James Sanders ... as Morgan
Bob Frazer ... as Daniel
and a whole bunch of other awesome people.
I wasn't sure I wanted to see this play when I bought my subscription to Theatre Calgary. The synopsis in the brochure read:
It just didn't seem fun to me. Breathtaking aerial choreography means, to me, and I imagine other acrophobes, that I will hyperventilate by the mere thought of what they're doing on stage. Ill-fated skydiving adventure implys that someone dies and there will be all the associated emotions that are so difficult for people to deal with. And Vancouver brothers made me wonder if there would be local, or gendered, references that I wouldn't get being that I am neither a brother nor from Vancouver.
But it's cheaper to buy all the plays than all but one. So my sister and I both bought the full subscription, and I neglected to mention my aprehensions to my sister. I didn't want to leave her there all alone, and I didn't know anyone who could take my ticket. So I went.
It was worth it.
The play opens with the two brothers mid-air, skydiving. The older brother, Morgan, pulls his "parachute" and "slows down" while the younger brother, Daniel, "speeds up" and "falls."
Why the quotation marks, you ask. There are virtually no props in the whole play, there is no variation in background, the actors are suspended for almost the entire play, nothing seems to change, but everything does. It has the etheral feel of a dream, when, in the middle, you sit down on an imaginary chair and it holds your weight, and you're left supported but floating in the middle of nothingness.
The audience feels the intent; we can almost see the missing elements.
The stage goes dark.
When the light returns, they're standing there, together, both unharmed. Daniel says he dreamed of falling again last night. The mind concludes that the falling was merely a dream, the scene drifts out of the conscious stream, replaced by the current interaction. The seem like normal brothers. Except the obvious point that one has become agoraphobic, and the other thinks himself a therapist and wants to cure his brother.
The plot is amusingly far-fetched but drenched in this realism that it can't shake. Jarvis the goth, the 7-foot tall internet date, Stretch Armstrong's inner goo, Morgan's never-recorded album covers. Unusual but not unexpected. Online daters everywhere have feared that the 'perfect match' they met online would be abnormal in some way. And how many kids thought about cutting open their Stretch Armstrong toy to see why it stretched? The banter draws you in as Morgan and Daniel go through the basement, and Daniel's conscious, in a playful, childlike (and a little childish) way.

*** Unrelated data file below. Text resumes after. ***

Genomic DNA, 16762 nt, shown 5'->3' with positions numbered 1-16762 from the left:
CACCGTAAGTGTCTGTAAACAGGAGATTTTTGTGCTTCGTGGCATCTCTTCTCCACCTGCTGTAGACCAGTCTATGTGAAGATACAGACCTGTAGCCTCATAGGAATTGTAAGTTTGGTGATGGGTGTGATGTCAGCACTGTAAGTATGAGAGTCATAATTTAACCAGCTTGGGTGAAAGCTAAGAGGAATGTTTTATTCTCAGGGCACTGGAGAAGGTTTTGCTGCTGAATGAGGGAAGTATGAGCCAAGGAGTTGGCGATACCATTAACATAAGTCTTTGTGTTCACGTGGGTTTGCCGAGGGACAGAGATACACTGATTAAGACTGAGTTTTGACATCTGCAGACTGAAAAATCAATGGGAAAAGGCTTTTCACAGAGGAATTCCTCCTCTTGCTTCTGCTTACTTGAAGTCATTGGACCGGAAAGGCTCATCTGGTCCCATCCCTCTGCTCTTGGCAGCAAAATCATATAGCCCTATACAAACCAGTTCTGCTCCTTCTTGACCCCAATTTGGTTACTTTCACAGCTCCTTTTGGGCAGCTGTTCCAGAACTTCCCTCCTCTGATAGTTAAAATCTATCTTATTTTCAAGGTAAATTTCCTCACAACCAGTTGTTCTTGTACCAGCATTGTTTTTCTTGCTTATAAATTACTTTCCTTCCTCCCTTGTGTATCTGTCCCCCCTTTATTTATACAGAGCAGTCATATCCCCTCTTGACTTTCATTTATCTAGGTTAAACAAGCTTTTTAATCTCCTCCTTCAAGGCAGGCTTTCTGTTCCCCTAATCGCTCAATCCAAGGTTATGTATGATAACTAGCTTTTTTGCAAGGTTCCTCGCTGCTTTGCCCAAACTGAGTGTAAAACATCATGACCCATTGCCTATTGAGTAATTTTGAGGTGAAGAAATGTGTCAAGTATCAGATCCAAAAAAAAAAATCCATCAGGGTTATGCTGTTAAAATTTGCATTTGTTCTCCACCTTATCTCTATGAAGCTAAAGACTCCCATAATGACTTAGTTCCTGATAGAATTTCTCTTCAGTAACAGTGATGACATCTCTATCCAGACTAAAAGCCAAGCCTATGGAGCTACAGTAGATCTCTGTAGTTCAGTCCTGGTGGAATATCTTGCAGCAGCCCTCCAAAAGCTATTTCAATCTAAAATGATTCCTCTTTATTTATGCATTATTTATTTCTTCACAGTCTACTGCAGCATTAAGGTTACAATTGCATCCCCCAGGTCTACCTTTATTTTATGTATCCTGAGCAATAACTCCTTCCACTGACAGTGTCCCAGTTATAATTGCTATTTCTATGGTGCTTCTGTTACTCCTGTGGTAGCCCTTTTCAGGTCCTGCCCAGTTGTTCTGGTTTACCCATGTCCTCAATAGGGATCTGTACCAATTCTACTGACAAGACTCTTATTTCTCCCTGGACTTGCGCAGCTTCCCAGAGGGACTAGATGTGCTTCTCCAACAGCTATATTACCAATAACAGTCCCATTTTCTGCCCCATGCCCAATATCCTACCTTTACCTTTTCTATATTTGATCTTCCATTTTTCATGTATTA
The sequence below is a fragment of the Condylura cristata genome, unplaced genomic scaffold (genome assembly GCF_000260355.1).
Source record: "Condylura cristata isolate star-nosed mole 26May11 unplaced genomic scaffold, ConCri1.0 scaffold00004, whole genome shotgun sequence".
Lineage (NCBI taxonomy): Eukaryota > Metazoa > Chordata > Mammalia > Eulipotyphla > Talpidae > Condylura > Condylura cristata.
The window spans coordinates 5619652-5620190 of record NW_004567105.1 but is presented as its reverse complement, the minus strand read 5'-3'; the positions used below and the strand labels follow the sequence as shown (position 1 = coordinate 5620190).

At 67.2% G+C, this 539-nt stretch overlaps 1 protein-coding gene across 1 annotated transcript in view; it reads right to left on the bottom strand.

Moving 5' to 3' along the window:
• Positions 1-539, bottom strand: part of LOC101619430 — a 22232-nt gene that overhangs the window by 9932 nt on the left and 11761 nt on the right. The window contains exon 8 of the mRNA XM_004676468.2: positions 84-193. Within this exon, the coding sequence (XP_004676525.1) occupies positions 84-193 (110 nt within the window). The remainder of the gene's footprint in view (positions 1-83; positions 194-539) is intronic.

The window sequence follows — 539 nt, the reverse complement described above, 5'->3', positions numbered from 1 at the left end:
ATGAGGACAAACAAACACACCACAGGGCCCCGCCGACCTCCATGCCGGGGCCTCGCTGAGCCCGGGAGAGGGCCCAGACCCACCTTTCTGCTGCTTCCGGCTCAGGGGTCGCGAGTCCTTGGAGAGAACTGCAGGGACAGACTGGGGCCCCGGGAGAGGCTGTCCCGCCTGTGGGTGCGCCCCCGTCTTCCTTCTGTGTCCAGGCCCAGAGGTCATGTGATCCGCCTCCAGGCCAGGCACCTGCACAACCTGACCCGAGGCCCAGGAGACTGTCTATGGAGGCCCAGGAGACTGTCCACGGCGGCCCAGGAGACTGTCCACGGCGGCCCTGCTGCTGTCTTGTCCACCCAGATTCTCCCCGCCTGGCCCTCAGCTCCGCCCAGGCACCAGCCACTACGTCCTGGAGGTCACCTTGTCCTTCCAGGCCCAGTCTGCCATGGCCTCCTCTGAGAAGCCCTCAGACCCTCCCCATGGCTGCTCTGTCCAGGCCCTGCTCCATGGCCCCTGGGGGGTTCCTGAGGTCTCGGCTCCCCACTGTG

Interspersed are dream sequences. Daniel's mind displayed in crazy acrobatics, 80's music, and a fantastic monologue.
Remember the first scene? We're there, and the emotion hits. Daniel is falling, and Morgan is slowing. We hear the thoughts running through Morgan's mind as he releases his chute and tries to catch his brother. He does, but it's too late, his reserve chute doesn't have enough space to open fully. They're falling too fast, and Daniel slips from Morgan's arms.
All that attachment the audience gains throughout the play, it seems wasted at the end. A cruel trick. But then the theatre lights come on, and it's over. The applause is delayed; we're all waking up from another falling dream, this time as voyeur. The woman beside me is crying, my sister looks confused, and the applause makes up for being tardy by staying late. We begin to filter out, still quiet, feeling touched, maybe even changed. But like the scenery of the play we're unaltered, but our maleable perception thinks things have changed.
The crowd begins to split into smaller, more intimate groups. They start to chatter. My sister and I head towards the parkade. In the elevator we finally speak. "Want to go skydiving?" she asks.